The boat – a wooden pirogue – similar in style to those used by the local fishermen, was to be six metres in length and flat-bottomed since this is more stable than the dug-out varierty. This, Daman assured us, would be big enough for the two of us, our bikes, luggage and food for a couple of weeks. We also made sure that paddles and a long pole were included and most importantly that there were a least a couple of spares. We didn’t want to be stranded up the Niger without a paddle!
With further negiotiations, we agreed a price and more importantly a date that our boat would be completed… in five days time, on Saturday.
Five days gave us plenty of time to buy provisions and think up a name for the boat….
So what exactly were we going to need for the trip?
It mentioned in our guidebook that the 350km stretch between Faranah and the next town, Kouroussa, should take between 10-14 days. We reckoned, since we were fit and willing to paddle hard, it would take nearer 10 days. We asked the locals at the hotel and they reckoned it would take one and a half days, maybe two! Boh, the manager was a little more conservative, and said that if we took it gently with time to enjoy the scenery and take photographs, it may take up to four days….
To be on the safe side, we bought food for 15 days, plus some extra pasta for good measure.
Next we conjured up a shopping list, based loosely on what we wanted and refined it considerably to contain foodstuffs we could actually purchase in this part of Guinea.
Below is a list of all the food we took with us:
4 kg Pasta (9 meals plus 1kg extra)
1 kg Rice (3 meals)
2 kg Potatoes (2 meals)
10 bread (baguettes)
3 kg mayonnaise
30x50g cereal (powdered)
4 tins sardines (125g each)
4 tins canned meat (320g each)
16 cheese triangles (240g total)
6 tins tomato puree (70g each)
salt, garlic, dried chillis, stock cubes, spice sachets
30 sachets jolly juice (powdered fruit drink flavouring)
800g drinking chocolate powder
800g milk powder
1kg sweetened milk concentrate
30 packs glucose biscuits
3 packs bran biscuits
4 packs other biscuits
100 youpi choco (sachets of chocolate spread)
1 kg peanuts
6 bottles soft drinks (500ml each)
1 bottle red wine
3 bottles beer (Guiluxe)
Besides food, there were a number of other items we thought we would need / should take / might be nice to have etc. These included:
Ropes – for tying everything into the boat
Plastic bags – for waterproofing everything we didn’t want to get wet
Stove – a cheap metal one the locals use, in case we needed to cook in the boat
Charcoal – fuel for cooking with the stove when open fires weren’t possible
Nails – for repairs to the boat
Hook and line – for fishing
Batteries – for torches
Jerry cans – for carrying water (used river water but this needed purifying before drinking)
Plastic bowl – for washing
Toilet Paper – fairly obvious
Of course we would have with us everything that we normally carry on our bikes too, including important things such as suncream, hat, flip-flops and sunglasses; pen knife, torch, tent etc…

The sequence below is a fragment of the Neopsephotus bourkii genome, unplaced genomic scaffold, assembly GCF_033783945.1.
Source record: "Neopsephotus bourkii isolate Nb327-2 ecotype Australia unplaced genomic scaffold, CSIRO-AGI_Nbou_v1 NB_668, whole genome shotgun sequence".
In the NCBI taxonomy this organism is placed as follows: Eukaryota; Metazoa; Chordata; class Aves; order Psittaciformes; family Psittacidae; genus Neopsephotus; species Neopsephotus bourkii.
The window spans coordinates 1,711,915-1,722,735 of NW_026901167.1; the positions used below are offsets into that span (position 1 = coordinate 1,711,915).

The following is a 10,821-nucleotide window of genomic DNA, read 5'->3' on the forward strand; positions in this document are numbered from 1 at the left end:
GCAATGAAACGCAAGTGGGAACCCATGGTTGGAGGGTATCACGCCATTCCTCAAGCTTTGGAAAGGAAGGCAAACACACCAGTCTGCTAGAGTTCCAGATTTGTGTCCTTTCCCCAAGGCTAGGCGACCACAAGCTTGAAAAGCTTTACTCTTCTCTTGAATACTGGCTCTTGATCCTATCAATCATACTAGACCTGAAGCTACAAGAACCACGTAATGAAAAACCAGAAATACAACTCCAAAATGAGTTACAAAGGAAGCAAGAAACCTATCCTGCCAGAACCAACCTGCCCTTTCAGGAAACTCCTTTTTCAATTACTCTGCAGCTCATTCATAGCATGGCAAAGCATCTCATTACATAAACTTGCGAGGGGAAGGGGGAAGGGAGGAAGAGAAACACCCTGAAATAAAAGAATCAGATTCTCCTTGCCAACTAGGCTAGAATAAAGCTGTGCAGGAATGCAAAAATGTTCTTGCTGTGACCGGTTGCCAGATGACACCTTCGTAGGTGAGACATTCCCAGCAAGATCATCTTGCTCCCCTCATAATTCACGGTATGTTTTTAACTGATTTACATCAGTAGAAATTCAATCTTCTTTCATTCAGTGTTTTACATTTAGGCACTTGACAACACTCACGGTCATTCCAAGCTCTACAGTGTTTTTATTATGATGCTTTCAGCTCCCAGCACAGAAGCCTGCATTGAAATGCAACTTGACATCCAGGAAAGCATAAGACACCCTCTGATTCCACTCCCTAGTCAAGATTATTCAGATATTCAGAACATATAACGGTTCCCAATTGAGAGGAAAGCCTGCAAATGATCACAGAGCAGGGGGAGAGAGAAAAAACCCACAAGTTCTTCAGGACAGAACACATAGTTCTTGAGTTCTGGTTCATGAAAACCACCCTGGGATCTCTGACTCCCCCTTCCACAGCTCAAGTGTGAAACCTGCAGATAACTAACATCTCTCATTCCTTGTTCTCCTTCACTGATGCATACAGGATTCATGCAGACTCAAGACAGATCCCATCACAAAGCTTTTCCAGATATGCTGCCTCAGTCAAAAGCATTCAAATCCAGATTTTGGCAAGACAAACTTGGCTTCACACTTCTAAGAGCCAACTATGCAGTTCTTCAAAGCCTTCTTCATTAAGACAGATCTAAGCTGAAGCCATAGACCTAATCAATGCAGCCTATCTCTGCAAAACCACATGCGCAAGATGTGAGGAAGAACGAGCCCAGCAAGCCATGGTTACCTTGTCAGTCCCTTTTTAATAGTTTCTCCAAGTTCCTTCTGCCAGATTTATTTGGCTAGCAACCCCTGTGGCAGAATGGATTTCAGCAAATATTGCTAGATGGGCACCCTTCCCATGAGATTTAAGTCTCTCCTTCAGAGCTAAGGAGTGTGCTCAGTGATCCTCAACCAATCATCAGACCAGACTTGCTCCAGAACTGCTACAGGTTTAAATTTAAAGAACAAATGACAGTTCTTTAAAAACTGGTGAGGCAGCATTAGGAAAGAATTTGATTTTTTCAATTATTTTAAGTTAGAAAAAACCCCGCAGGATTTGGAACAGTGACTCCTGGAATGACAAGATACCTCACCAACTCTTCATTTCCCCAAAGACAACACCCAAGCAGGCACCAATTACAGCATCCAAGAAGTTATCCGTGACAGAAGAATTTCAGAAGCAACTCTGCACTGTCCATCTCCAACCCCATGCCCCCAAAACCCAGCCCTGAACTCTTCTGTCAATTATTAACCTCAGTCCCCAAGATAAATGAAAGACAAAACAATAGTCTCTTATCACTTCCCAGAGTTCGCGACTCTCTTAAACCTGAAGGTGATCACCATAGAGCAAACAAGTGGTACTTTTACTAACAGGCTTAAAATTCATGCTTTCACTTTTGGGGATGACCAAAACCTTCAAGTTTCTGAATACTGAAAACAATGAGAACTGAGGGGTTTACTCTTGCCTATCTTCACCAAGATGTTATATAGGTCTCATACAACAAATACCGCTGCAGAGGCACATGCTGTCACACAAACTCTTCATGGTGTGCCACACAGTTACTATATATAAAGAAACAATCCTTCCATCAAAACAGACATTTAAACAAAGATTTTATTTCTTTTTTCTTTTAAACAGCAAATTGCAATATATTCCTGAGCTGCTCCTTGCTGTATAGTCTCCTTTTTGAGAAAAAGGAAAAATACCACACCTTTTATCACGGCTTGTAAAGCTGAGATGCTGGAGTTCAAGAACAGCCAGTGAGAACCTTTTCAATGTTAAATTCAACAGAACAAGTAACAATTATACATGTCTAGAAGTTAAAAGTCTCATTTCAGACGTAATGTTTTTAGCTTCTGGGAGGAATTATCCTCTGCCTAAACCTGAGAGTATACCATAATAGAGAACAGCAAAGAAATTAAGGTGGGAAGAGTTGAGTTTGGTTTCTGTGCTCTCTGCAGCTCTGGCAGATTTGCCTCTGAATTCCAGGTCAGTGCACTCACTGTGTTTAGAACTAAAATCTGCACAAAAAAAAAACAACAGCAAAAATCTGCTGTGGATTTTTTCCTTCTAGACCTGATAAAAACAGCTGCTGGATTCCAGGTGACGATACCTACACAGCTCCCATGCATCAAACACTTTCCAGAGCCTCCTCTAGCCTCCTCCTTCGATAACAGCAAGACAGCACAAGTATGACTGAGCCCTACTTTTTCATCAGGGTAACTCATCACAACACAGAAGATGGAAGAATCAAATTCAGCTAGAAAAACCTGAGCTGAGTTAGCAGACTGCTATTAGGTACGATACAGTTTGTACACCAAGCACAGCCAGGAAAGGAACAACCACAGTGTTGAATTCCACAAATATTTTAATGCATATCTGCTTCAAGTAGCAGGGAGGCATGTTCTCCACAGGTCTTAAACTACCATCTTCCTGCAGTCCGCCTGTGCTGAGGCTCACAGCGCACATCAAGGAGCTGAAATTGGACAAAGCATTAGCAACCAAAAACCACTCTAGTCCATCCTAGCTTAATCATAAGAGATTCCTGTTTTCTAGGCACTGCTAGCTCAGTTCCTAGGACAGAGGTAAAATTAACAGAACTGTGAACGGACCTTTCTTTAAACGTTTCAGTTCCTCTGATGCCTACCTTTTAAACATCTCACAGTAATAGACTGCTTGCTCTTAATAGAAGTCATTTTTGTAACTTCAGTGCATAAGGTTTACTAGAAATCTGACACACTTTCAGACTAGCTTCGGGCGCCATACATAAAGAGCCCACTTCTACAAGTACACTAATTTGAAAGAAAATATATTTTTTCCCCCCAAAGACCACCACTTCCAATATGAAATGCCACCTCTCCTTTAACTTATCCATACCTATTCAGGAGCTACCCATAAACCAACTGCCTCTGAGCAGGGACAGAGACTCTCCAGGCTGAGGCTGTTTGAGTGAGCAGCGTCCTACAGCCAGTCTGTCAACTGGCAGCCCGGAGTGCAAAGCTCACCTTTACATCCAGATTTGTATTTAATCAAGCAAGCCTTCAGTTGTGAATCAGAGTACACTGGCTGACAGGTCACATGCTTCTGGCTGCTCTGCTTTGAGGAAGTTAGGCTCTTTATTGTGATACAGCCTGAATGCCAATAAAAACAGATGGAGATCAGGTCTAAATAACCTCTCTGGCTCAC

Five Days in Faranah
Our first meeting with Daman Camara, who agreed to build the boat. By evening, we are told that Daman has bought wood for the boat and will begin work tomorrow.
Today we moved to Hotel Firya to be near river, ready for departure day. We visit Daman’s house, a modest group of round thatch huts situated between the river and the town centre, where the boat is being made. At this stage, our boat is little more than two shaped planks of wood nailed together lying on the floor. Two of Daman’s helpers, one considerably more skilful and careful than the other, are slowly carving out the shape for the side panelling. We are surrounded by the families children as we inspect the work, clueless about whether this is good work or not. What we lack for in knowledge, we make up for in interest and ask if we can return the next day to see how it’s progressing. We continue into town and begin buying some provisions.
We return to Daman’s house, where the men are busy at work inspecting and repairing their nets which are strewn about the house compound. They are preparing to a big fishing trips it seems.To our surprise, the pile of wooden planks has been transformed into a boat-looking structure. It doesn’t seem like there’s much more work needed.
Daman calls on a local with a camera to come and immortalise his work for these two slightly crazy white tourists. Using a 35mm SLR, the likes of which I only see in second hand shops and rarely now used in the UK, the local took some photos of me, Lars, Daman and the boat, together with the 15 or so eager children who cheered loudly and grinned widely every time the camera clicked and flashed.
At the hotel we are told the boat is finished. This is great news! We go to Daman’s house to take a look. Led by the children, we walk down a narrow footpath to the river. Looking down the steep bank we see, for the first time, our boat; our very own water-borne boat…